A set is a collection of well defined and distinct objects, considered as an object in its own right. Sets are one of the most fundamental concepts in mathematics. Developed at the end of the 19th century, set theory is now a ubiquitous part of mathematics, and can be used as a foundation from which nearly all of mathematics can be derived.
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Shapley value
In game theory, the Shapley value, named in honour of Lloyd Shapley, who introduced it in 1953, is a solution concept in cooperative game theory. To each cooperative game it assigns a unique distribution (among the players) of a total surplus generated by the coalition of all players. The Shapley value is characterized by a collection of desirable properties or axioms described below. Hart (1989) provides a survey of the subject.
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Core (game theory)
In game theory, the core is the set of feasible allocations that cannot be improved upon by a subset (a coalition) of the economy's consumers.
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Mathematical model
A mathematical model is a description of a system using mathematical concepts and language. The process of developing a mathematical model is termed mathematical modelling. Mathematical models are used not only in the natural sciences and engineering disciplines, but also in the social sciences; physicists, engineers, statisticians, operations research analysts and economists use mathematical models most extensively.
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Game
A game is structured playing, usually undertaken for enjoyment and sometimes used as an educational tool. Games are distinct from work, which is usually carried out for remuneration, and from art, which is more often an expression of aesthetic or ideological elements.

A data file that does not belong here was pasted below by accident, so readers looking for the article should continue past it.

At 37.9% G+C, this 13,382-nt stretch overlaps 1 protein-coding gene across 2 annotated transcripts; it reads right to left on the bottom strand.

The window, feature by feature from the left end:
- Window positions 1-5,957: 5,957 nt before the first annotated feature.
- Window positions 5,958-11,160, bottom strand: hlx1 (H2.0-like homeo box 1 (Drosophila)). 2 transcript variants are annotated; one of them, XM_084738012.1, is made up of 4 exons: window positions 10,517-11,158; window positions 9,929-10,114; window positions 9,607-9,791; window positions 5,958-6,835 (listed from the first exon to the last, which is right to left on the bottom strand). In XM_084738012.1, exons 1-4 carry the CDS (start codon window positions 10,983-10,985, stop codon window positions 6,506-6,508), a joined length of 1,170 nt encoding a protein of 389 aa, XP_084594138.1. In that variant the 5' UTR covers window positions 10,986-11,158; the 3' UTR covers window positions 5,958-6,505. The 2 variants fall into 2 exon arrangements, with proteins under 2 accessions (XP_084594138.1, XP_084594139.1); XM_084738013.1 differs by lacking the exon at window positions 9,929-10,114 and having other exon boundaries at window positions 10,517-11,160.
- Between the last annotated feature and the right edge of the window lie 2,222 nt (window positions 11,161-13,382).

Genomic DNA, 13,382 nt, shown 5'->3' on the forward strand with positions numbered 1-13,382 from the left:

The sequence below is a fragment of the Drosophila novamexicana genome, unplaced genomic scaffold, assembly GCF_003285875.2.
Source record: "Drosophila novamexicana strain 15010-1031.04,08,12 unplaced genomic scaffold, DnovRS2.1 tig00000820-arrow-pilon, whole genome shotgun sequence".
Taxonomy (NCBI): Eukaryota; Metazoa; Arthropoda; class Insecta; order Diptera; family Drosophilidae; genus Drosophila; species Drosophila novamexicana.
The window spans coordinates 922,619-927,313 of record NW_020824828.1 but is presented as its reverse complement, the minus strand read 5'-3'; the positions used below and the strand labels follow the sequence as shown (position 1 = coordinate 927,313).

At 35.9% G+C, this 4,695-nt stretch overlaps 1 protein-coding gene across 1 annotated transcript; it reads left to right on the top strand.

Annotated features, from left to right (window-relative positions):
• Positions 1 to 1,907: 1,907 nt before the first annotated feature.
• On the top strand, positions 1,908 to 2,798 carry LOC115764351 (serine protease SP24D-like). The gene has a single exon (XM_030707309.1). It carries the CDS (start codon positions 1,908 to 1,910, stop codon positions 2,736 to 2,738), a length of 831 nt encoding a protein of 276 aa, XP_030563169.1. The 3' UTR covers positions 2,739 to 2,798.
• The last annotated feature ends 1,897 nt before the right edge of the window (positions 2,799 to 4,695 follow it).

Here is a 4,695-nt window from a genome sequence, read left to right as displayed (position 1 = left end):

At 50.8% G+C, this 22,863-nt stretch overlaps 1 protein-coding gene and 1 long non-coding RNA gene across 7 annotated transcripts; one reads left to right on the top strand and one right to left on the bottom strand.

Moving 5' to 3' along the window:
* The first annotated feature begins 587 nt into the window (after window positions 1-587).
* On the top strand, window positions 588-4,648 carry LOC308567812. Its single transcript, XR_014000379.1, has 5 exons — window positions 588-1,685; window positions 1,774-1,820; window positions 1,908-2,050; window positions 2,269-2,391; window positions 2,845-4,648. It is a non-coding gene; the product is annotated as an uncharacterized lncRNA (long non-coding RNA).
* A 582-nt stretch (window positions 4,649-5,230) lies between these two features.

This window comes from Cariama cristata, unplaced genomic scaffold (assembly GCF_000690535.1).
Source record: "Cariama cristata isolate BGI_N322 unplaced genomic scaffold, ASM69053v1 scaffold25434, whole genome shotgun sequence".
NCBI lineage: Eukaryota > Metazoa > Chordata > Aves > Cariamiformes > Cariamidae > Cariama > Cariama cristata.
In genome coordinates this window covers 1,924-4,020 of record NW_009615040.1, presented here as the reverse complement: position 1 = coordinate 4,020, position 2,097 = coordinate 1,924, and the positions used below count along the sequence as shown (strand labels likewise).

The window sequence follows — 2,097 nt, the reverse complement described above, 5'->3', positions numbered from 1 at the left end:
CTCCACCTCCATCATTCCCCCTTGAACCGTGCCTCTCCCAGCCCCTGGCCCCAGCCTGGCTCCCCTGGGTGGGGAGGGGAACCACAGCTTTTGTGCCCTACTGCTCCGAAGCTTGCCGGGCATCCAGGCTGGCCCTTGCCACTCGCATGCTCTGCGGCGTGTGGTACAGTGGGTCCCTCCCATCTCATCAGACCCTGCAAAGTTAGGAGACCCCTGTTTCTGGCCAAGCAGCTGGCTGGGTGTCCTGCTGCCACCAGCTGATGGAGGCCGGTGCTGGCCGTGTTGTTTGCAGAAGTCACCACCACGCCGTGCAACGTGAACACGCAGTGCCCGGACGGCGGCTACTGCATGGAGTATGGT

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Subset
In mathematics, especially in set theory, a set A is a subset of a set B, or equivalently B is a superset of A, if A is "contained" inside B. A and B may coincide. The relationship of one set being a subset of another is called inclusion or sometimes containment.
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Computational complexity theory
Computational complexity theory is a branch of the theory of computation in theoretical computer science and mathematics that focuses on classifying computational problems according to their inherent difficulty, and relating those classes to each other. In this context, a computational problem is understood to be a task that is in principle amenable to being solved by a computer (which basically means that the problem can be stated by a set of mathematical instructions).
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Cooperation
Cooperation or co-operation is the process of working or acting together. In its simplest form it involves things working in harmony, side by side, while in its more complicated forms, it can involve something as complex as the inner workings of a human being or even the social patterns of a nation. It is the alternative to working separately in competition. Cooperation can also be accomplished by computers, which can handle shared resources simultaneously, while sharing processor time.
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